Ho Yi-shih and Huang Chia-hui from number 586 armored brigade of number 10 unit have challenged and proved themselves to be just as capable as a man can be in defensing our national security. (photographed by journalist Cho Yi-li from Military News Agency)

The First Female Tank Soldiers (Crew) Join the Armored Troops Where They Challenge themselves Bravely and Fearlessly

Publication Date: 2017/05/06

(reported by journalist Cho Yi-li from Military News Agency on May 6th in Taichung)Ever since last year when our national army started to recruit the females soldiers to join equally in armored troops training, the present corporal Ho Yi-shih from number 586 brigade of number 10 unit and her companion tank loader officer Huang Chia-hui, have showed their outstanding skill and remarkable persistency by undergoing an unceasingly painstaking training through which they have challenged and proved themselves, to be just as capable as a man can be.

Ho Yi-shih was graduated from Army Academy R.O.C. in 2016, and was then distributed into number 586 brigade of number 10 unit. She started taking “tank crew’s lessons” and other tactical trainings when entering Taiwan Armor (armor training school) in the same October. The training went smoothly till the end of February 2017, the time when she began her life as a formal soldier in a regular (tank) armored troop full of male partners as most of her colleagues. Just like other female officers who freshly joined the manly troop, Ho Yi-shih felt a sense of detachment and strangeness.

To overcome the obstacle encountered when managing “brake pressure” was considered to be the toughest training technique among all tank driving lessons by Ho Yi-shih. The driver was only allowed to step on the pedal by employing one single foot, but the figures shown on pressure gauge were still required to reach the normal standard of 750 to 900 PSI. If one had failed to pass the criterion, one would be disqualified in driving a tank, otherwise it might be just as dangerous as it could be. Given that this basic ability was a necessity, she tried to work out and do some related exercise to improve the power and energy of her legs and feet.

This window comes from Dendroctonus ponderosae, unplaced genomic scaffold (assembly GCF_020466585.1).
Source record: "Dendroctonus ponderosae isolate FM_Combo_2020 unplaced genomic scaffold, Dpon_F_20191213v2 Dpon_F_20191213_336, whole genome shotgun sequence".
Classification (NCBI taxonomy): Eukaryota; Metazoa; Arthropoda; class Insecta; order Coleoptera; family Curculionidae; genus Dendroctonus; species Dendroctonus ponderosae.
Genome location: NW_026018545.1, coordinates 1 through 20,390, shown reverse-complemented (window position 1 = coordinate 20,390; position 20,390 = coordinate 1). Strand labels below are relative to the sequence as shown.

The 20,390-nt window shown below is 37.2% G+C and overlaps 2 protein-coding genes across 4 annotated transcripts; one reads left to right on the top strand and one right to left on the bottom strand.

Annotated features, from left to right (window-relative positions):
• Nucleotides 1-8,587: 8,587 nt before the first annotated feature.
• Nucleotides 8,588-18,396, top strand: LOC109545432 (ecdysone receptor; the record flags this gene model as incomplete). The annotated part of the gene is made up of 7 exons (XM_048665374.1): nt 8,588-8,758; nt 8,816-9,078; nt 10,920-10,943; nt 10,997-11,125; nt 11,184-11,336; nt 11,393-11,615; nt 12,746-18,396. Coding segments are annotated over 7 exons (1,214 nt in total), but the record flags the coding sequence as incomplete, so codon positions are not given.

“We kind of have a slogan called “slap from the front and shoot from the back” in dealing with a tank, which I will always remember when I am driving,” said Ho Yi-shih, “And driving in a tank will probably be the most unique experience throughout my whole life.” Indeed. When her friends learned that she was a tank driver, they all regarded her as the coolest girl ever.

Lady Huang Chia-hui was also one of the pioneering female tank loader officers who joined the national army in first place. Same as Ho Yi-shih, she too received the fundamental trainings at Taiwan Armor (armor training school). After having passed various examinations of war preparedness in troops, she has now become a “veteran” tank driver.

Not merely has Huang Chia-hui obtained the qualification of an armored soldier, but passed the training courses for tank loaders as well. The real projectiles and shells on a genuine tank are at an average weight of 26 kilograms in total, thus the authentic ones which are used during simulated trainings ought to be pretty much the same. In order to bear the heaviness of these weapons, she has thrown herself into an everyday physical training.

The crew of a tank is formed by four officers who are all packed into the tiny little space like sardines; nevertheless, Huang Chia-hui can still load 105mm (simulated version of) heat shells (high-explosive, anti-tank) with ease, following the designated procedure flawlessly. Carrying and transporting the shells up and down the same vehicle with her colleagues, she fulfills her duties just as others do.

Talking about the difference between driving a tank and an automobile, Huang Chia-hui has pointed out the diversity of the steering wheel. For an automobile, the wheel is in the shape of a circle, as for a tank, the wheel of which is more like a grip of a bicycle. The other huge contrast is the force that is harnessed to step on the brakes: when one steps on the brake of a car, one can use only slight strength of the foot; but when tackling with the brake of a tank, one should exhaust all the power of his or her body so that the gigantic vehicle can be stopped.

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